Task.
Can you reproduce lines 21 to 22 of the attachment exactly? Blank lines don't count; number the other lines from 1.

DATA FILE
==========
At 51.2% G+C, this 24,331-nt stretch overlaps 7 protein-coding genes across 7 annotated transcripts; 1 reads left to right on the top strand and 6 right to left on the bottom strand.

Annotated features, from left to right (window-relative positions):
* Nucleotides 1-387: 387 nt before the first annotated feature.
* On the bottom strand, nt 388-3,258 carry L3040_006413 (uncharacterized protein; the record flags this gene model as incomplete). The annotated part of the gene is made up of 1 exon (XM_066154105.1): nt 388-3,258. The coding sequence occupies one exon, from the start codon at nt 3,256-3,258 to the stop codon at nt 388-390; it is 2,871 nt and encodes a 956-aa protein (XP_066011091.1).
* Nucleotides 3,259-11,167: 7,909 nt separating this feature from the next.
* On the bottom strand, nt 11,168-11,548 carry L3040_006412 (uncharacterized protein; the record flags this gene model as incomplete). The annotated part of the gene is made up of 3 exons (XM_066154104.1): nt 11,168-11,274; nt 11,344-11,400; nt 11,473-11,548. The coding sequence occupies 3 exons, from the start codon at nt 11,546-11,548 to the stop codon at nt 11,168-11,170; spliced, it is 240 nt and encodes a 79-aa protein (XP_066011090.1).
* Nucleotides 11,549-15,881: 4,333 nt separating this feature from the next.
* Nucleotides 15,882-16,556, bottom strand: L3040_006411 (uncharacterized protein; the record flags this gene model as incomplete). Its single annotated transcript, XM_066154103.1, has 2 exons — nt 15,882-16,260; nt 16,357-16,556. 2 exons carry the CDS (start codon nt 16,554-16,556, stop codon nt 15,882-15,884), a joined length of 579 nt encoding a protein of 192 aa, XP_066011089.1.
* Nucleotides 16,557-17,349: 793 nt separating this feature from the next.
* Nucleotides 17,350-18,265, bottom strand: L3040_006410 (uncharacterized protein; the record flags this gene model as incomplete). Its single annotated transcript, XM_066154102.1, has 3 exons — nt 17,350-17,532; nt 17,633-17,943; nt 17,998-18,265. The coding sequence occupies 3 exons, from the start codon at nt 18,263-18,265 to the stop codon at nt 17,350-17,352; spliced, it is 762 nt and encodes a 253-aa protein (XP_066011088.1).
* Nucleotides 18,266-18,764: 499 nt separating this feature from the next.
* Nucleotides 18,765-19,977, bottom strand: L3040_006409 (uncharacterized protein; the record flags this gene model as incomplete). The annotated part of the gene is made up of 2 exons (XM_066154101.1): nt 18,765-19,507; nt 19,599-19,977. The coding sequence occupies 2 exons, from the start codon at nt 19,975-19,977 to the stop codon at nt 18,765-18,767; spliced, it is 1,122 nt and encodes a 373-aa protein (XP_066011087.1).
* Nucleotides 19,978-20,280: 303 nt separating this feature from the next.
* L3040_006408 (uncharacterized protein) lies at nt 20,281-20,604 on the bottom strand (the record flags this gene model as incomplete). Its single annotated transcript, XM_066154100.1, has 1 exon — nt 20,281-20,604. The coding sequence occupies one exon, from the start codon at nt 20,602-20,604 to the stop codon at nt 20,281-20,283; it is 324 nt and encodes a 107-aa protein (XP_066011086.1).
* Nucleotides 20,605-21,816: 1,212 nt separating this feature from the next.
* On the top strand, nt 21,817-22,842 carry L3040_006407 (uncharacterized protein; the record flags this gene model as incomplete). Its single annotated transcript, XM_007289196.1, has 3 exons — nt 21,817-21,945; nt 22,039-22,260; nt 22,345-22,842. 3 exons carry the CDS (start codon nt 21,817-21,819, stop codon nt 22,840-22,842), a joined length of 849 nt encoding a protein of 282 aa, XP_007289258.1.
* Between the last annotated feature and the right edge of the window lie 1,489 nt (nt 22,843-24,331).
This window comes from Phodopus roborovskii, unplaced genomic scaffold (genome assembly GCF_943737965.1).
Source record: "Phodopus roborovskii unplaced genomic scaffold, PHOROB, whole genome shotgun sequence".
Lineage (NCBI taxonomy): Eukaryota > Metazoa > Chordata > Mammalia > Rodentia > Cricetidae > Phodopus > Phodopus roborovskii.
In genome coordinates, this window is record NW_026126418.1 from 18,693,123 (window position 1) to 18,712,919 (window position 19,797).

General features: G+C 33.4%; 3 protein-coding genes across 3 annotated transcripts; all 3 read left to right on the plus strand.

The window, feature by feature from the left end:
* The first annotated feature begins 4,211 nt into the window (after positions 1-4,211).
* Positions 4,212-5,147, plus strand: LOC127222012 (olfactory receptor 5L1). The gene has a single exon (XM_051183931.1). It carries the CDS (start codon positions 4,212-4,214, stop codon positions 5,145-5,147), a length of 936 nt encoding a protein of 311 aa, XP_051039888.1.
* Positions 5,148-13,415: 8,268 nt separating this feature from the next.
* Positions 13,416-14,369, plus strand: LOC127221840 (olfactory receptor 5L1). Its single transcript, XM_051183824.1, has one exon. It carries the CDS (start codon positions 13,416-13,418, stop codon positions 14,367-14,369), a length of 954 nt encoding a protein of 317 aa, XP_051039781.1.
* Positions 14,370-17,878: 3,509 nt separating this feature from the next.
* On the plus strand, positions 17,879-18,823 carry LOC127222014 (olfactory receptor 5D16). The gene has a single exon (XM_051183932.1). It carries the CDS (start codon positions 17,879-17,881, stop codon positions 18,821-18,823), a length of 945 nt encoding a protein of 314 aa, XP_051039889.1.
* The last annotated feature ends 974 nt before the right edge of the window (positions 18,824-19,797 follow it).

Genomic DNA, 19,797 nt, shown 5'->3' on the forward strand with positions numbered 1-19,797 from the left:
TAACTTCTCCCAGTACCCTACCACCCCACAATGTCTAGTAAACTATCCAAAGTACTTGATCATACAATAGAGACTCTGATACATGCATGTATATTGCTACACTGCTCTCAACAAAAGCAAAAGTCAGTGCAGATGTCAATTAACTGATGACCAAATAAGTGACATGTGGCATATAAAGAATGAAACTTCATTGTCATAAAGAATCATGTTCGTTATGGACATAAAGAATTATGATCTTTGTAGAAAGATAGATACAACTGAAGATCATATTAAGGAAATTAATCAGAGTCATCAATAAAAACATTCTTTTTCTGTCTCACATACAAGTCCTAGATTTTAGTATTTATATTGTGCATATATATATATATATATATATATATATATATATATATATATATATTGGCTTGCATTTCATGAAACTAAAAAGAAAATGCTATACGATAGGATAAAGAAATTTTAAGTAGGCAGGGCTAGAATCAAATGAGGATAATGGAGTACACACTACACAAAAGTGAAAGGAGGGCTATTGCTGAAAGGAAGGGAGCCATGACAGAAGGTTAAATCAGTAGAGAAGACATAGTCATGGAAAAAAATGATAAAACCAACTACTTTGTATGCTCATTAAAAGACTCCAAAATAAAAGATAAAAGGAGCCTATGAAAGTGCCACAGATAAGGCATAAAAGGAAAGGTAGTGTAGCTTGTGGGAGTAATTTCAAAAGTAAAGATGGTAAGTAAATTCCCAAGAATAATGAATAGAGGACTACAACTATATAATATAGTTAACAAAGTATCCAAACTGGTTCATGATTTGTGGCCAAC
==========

In genome coordinates, this window is record NW_026126418.1 from 18,693,123 (window position 1) to 18,712,919 (window position 19,797).

General features: G+C 33.4%; 3 protein-coding genes across 3 annotated transcripts; all 3 read left to right on the plus strand.